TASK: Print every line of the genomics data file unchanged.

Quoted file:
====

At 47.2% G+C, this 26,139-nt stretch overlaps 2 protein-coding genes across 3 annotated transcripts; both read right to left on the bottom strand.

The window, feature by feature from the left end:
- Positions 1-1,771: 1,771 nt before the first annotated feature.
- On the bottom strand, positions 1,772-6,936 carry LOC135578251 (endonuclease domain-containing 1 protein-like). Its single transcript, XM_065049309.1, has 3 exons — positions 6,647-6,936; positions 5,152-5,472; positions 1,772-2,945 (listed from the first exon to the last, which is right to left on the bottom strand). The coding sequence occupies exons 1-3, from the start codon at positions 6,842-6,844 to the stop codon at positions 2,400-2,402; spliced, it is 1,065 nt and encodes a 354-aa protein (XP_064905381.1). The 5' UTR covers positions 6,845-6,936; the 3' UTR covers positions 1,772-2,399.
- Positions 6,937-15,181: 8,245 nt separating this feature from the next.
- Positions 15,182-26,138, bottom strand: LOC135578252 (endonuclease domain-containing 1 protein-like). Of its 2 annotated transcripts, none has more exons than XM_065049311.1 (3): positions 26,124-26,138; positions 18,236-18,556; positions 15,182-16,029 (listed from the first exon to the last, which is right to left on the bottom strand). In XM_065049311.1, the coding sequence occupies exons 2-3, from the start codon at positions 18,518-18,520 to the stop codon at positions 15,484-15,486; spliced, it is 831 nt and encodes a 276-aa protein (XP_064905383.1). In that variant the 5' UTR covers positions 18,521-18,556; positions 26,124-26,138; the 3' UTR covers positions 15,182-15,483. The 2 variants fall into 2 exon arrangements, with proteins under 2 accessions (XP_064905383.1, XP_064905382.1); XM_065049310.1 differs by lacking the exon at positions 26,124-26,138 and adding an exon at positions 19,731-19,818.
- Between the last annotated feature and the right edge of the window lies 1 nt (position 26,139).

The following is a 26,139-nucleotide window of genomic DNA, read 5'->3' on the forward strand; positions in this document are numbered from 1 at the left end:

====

At 47.2% G+C, this 26,139-nt stretch overlaps 2 protein-coding genes across 3 annotated transcripts; both read right to left on the bottom strand.

The window, feature by feature from the left end:
- Positions 1-1,771: 1,771 nt before the first annotated feature.
- On the bottom strand, positions 1,772-6,936 carry LOC135578251 (endonuclease domain-containing 1 protein-like). Its single transcript, XM_065049309.1, has 3 exons — positions 6,647-6,936; positions 5,152-5,472; positions 1,772-2,945 (listed from the first exon to the last, which is right to left on the bottom strand). The coding sequence occupies exons 1-3, from the start codon at positions 6,842-6,844 to the stop codon at positions 2,400-2,402; spliced, it is 1,065 nt and encodes a 354-aa protein (XP_064905381.1). The 5' UTR covers positions 6,845-6,936; the 3' UTR covers positions 1,772-2,399.
- Positions 6,937-15,181: 8,245 nt separating this feature from the next.
- Positions 15,182-26,138, bottom strand: LOC135578252 (endonuclease domain-containing 1 protein-like). Of its 2 annotated transcripts, none has more exons than XM_065049311.1 (3): positions 26,124-26,138; positions 18,236-18,556; positions 15,182-16,029 (listed from the first exon to the last, which is right to left on the bottom strand). In XM_065049311.1, the coding sequence occupies exons 2-3, from the start codon at positions 18,518-18,520 to the stop codon at positions 15,484-15,486; spliced, it is 831 nt and encodes a 276-aa protein (XP_064905383.1). In that variant the 5' UTR covers positions 18,521-18,556; positions 26,124-26,138; the 3' UTR covers positions 15,182-15,483. The 2 variants fall into 2 exon arrangements, with proteins under 2 accessions (XP_064905383.1, XP_064905382.1); XM_065049310.1 differs by lacking the exon at positions 26,124-26,138 and adding an exon at positions 19,731-19,818.
- Between the last annotated feature and the right edge of the window lies 1 nt (position 26,139).

The following is a 26,139-nucleotide window of genomic DNA, read 5'->3' on the forward strand; positions in this document are numbered from 1 at the left end: